Have an ‘I can do it’ attitude

Instilling a sense of confidence in employees has become the need of the hour. It helps them reach their optimum level at their jobs. But are employers really doing that? Let find out

To do a job well and to reach the full potential, it is important that he has an ‘I can do it’ attitude. This is considered the most important attribute which makes an employee stretch and think beyond what is possible, the faith in his capabilities and skills. Once they have this confidence, nothing seems difficult for them and they can keep raising the bar to unleash their skill full potential.

Companies are doing their best to build that confidence, especially in newly joined employees. When an employee joins a new organization, s/he is usually apprehensive and takes times to adjust to the environment. Nirula runs a buddy training program for a month for the new staff. They have new employee trainers who are deputed to the new employees. These employees work with the buddy trainer for a month, who provides them complete training for their respective departments. New employees can look forward to their buddy trainers for any guidance required in the field of operations.

Similarly, Blue Dart has introduced a mentoring and buddy policy for the new joinees. Every new recruit is given a mentor who supports them for a period of 6 months to 1 year tries to make the new employee as familiar and comfortable to his work environment as possible.

At Tata AIG, the HR and T&D teams drive this closely through the ‘Chrysalis’ program and the 180 roadmap which aims at anchoring a new employee in the job. It is important for every supervisor to understand this need and be personally accountable for the success of new team member.

Although organizations are trying to build confidence in employees in some way or the other, it is important that the latter builds up confidence in them first. Organizational and individual efforts to build confidence must go hand in hand. This is because a lack of alignment between the two can cause emotional dissonance of sorts.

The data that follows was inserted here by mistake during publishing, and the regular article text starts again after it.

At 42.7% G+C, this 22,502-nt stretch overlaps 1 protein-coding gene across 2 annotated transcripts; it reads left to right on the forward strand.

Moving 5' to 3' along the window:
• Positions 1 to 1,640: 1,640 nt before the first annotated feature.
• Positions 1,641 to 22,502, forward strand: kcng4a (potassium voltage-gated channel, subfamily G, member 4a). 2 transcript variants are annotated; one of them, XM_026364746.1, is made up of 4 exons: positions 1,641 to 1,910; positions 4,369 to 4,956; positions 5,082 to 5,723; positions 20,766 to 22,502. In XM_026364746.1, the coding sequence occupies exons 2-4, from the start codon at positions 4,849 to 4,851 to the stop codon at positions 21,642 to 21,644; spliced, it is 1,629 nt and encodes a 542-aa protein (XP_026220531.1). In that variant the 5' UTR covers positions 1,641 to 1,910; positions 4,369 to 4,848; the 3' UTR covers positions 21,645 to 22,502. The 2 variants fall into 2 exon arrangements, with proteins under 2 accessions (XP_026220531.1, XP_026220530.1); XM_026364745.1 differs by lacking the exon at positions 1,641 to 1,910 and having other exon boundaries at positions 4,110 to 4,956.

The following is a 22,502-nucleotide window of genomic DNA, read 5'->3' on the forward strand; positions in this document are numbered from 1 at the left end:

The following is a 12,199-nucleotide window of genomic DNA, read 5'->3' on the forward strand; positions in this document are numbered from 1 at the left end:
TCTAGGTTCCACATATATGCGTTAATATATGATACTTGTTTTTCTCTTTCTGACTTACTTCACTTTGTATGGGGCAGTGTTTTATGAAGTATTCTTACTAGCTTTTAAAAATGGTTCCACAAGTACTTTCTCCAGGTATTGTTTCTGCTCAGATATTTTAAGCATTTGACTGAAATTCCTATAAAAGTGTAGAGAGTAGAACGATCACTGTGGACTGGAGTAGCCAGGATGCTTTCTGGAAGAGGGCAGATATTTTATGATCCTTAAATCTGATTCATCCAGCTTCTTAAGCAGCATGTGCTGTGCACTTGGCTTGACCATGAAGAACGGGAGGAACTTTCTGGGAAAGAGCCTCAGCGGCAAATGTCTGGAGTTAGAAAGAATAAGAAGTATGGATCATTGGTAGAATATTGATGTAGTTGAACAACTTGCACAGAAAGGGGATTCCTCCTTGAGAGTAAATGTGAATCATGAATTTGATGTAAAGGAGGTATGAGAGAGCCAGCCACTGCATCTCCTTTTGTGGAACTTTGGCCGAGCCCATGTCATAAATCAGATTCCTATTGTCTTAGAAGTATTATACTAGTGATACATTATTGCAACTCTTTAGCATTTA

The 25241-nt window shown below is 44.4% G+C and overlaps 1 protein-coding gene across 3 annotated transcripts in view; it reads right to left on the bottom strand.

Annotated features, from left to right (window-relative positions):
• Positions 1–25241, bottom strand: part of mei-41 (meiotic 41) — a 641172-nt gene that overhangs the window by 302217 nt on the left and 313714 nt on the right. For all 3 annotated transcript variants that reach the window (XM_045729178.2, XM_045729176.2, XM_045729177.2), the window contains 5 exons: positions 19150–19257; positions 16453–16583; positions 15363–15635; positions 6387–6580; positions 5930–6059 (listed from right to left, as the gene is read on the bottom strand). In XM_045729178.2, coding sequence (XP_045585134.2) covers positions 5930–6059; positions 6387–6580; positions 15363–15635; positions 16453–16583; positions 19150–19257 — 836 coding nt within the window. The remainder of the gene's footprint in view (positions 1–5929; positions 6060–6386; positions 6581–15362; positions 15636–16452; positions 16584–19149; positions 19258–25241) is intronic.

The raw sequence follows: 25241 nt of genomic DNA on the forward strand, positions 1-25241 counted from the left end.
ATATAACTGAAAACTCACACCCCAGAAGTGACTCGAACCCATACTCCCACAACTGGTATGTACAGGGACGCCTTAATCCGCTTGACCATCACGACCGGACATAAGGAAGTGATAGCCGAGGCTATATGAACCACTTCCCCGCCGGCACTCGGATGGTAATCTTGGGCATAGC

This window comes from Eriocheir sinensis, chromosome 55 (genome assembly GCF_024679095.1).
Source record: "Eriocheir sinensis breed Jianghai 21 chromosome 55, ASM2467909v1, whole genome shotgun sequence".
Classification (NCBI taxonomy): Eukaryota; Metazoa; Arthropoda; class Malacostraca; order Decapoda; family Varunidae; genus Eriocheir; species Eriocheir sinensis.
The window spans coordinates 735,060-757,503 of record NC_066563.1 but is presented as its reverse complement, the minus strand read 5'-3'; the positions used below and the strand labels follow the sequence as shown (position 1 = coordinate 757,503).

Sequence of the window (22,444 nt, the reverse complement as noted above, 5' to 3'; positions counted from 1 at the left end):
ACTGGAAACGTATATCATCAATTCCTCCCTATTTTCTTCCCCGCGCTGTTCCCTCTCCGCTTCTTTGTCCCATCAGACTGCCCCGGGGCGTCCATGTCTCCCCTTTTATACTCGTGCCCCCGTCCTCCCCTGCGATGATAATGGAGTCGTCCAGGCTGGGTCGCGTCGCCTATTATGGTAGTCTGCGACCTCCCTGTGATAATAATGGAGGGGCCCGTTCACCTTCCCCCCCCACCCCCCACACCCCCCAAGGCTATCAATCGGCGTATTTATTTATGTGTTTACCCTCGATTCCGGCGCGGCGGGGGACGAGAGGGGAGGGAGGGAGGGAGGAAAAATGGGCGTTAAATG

A few employees told us their secret mantra of building confidence in themselves:

Manager, Broadridge Financial Solution says, ‘My company gives me feedback on my strengths and areas of improvement. Apart from on-the-job learning, I have signed up for leadership/business/technical courses which help me attain my goals. This helps me build my confidence level and shape up to overcome any challenges ahead of me’.

Manager education product development, NetApp explains, that he tries to tell him self that the existence of his job is not fully under his control. So he does the best to contribute to the organization, remain positive and trust others.

The economic slowdown has affected the professional lives of many employees due to job insecurity and lack of jobs. This stress slowly starts cascading down to their personal lives which creates the imbalance. If an employee has confidence in his/her capabilities it helps them keep he stress at bay as s/he is confident that s/he is a good resource and will continue to contribute to the company’s success at all times. After all, no company wants to lose such precious employees.

In India the newly joined employees are not assigned any special mentor’s or have buddy policy but their immediate superior is responsible in guiding them in day to day’s work and see that they perform. The immediate superior may ask the new employee to ask for any doubts or clarifications while ensuring that the new recruit has understood the tasks to be completed. We think that this may be a better method. However other seniors in the group or department are requested by the head to help the new joinee whenever he asks any help. But the onus lies on the Team head or immediate superior.